Edwin Rommel(1*), Amin Wibowo(2), Nurul Indarti(3), Ely Susanto(4)

(1) Doctoral Program in Management Science, Faculty of Economics and Business, Universitas Gadjah Mada, Indonesia; Regional Planning and Development Agency of Sungai Penuh City, Jambi Province, Indonesia.
(2) Department of Management, Faculty of Economics and Business, Universitas Gadjah Mada, Indonesia
(3) Department of Management, Faculty of Economics and Business, Universitas Gadjah Mada, Indonesia
(4) Department of Public Policy and Management, Faculty of Social and Political Sciences, Universitas Gadjah Mada, Indonesia
(*) Corresponding Author


Introduction/Main Objectives: This study aims to depict the scientific landscape for the innovation policy mix (IPM) from 2012 to 2019 since its re-conceptualization by Flanagan, Uyarra, and Laranja (2011).

Background Problems: The seminal work has broadened policy mix thinking with social issues impacting innovation. Since every organization is part of the innovation policy system, this study takes the first step to introduce IPM into management fields by identifying and discussing subsequent works in research trajectories.

Novelty: This study shows the remarkable progress toward a mature concept through IPM’s definition, characteristics, and boundaries. As a new string of interdisciplinary social science research, some opportunities and challenges are revealed, allowing future studies to be conducted in more theoretically sounding research traditions.

Research Methods: This study applies systematic literature network analysis (SLNA) relying on objective measures from keyword co-occurrences and co-citations networks. It includes 60 articles analyzed using open-source software, i.e., Publish or Perish, Google Scholar database, VOSviewer, and the web-based Local Citation Network.

Finding/Results: There are three clusters in the main path of research trajectories, i.e., IPM’s conceptualization, its characteristics for evaluation and measurement, and contextualization. Future research directions are proposed to advance our understanding of the organizational environment and its impact on innovation.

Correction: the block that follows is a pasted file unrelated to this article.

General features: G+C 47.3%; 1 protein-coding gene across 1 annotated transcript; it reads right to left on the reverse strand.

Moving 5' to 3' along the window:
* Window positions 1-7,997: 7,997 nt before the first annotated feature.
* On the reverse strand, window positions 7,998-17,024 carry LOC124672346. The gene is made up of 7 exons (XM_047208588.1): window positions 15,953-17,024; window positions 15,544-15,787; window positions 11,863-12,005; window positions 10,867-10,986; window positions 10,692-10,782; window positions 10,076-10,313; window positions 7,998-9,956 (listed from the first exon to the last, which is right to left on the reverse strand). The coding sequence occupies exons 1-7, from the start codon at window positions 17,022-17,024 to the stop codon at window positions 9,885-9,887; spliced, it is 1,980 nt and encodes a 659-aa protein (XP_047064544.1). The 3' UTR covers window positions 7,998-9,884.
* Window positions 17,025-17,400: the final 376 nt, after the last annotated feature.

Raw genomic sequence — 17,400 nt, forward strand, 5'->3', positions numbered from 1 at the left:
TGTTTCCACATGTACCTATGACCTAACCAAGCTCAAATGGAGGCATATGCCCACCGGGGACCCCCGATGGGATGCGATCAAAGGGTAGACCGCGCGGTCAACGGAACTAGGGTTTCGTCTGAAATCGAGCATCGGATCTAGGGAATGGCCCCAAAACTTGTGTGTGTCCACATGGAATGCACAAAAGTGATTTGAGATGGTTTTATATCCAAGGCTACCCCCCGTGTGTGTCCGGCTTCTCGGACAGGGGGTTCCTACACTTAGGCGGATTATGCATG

Conclusion: IPM studies have opened opportunities to test and extend theories in strategic management and organization studies, especially for leaders who make decisions in the face of dynamic and demanding environments. Moreover, contextualization in developing countries would be a worthwhile exercise by considering the institutional and cultural context.


bibliometric analysis; innovation policy mix; organizational environment; systematic literature network analysis

Full Text:



Bamel, U. K., Pandey, R., & Gupta, A. (2020). Safety climate: Systematic literature network analysis of 38 years (1980-2018) of research. Accident Analysis and Prevention, 135(March 2019), 105387.

Barney, J. B. (2005). Should strategic management research engage public policy debates? Academy of Management Journal, 48(6), 945–948.

Borrás, S., & Edquist, C. (2013). The Choice of Innovation Policy Instruments. Technological Forecasting and Social Change, 80(8), 1513–1522.

Bouma, J. A., Verbraak, M., Dietz, F., & Brouwer, R. (2019). Policy Mix: Mess or Merit? Journal of Environmental Economics and Policy, 8(1), 32–47.

Bozeman, B. (2004). All Organizations are Public: Comparing Public and Private Organizations. Beard Books.

Bozeman, B., & Moulton, S. (2011). Integrative Publicness : A Framework for Public Management Strategy and Performance. 21(1977), 363–380.

Bryson, J. M., Edwards, L. H., & Van Slyke, D. M. (2017). Getting strategic about strategic planning research. Public Management Review, 00(00), 1–23.

Chen, C. C., Chen, X.-P., & Meindl, J. R. (1998). How can Cooperation be Fostered? The Cultural Effects of Individualism-Collectivism. Academy of Management Review, 23(2), 285–304.

Colicchia, C., & Strozzi, F. (2012). Supply chain risk management: a new methodology for a systematic literature review. Supply Chain Management: An International Journal, 17(4), 403–418.

Costantini, V., Crespi, F., & Palma, A. (2017). Characterizing The Policy Mix and Its Impact on Eco-Innovation: A Patent Analysis of Energy-Efficient Technologies. Research Policy, 46(4), 799–819.

Dess, G. G., & Beard, D. W. (1984). Dimensions of Organizational Task Environments. Administrative Science Quarterly, 29(1), 52.

DiMaggio, P. J., & Powell, W. W. (1983). The Iron Cage Revisited: Institutional Isomorphism and Collective Rationality in Organizational Fields. American Sociological Review, 48(2), 147–160.

Dorobantu, S., Kaul, A., & Zelner, B. (2017). Nonmarket strategy research through the lens of new institutional economics: An integrative review and future directions. Strategic Management Journal, 38(1), 114–140.

Dunleavy, P., Margetts, H., Bastow, S., & Tinkler, J. (2006). New public management is dead - Long live digital-era governance. Journal of Public Administration Research and Theory, 16(3), 467–494.

Edmondson, D. L., Kern, F., & Rogge, K. S. (2019). The co-evolution of policy mixes and socio-technical systems: Towards a conceptual framework of policy mix feedback in sustainability transitions. Research Policy, 48(10).

Flanagan, K., Uyarra, E., & Laranja, M. (2011). Reconceptualising the “Policy Mix” for Innovation. Research Policy, 40(5), 702–713.

Harzing, A.-W. (2007). Publish or Perish. Retrieved from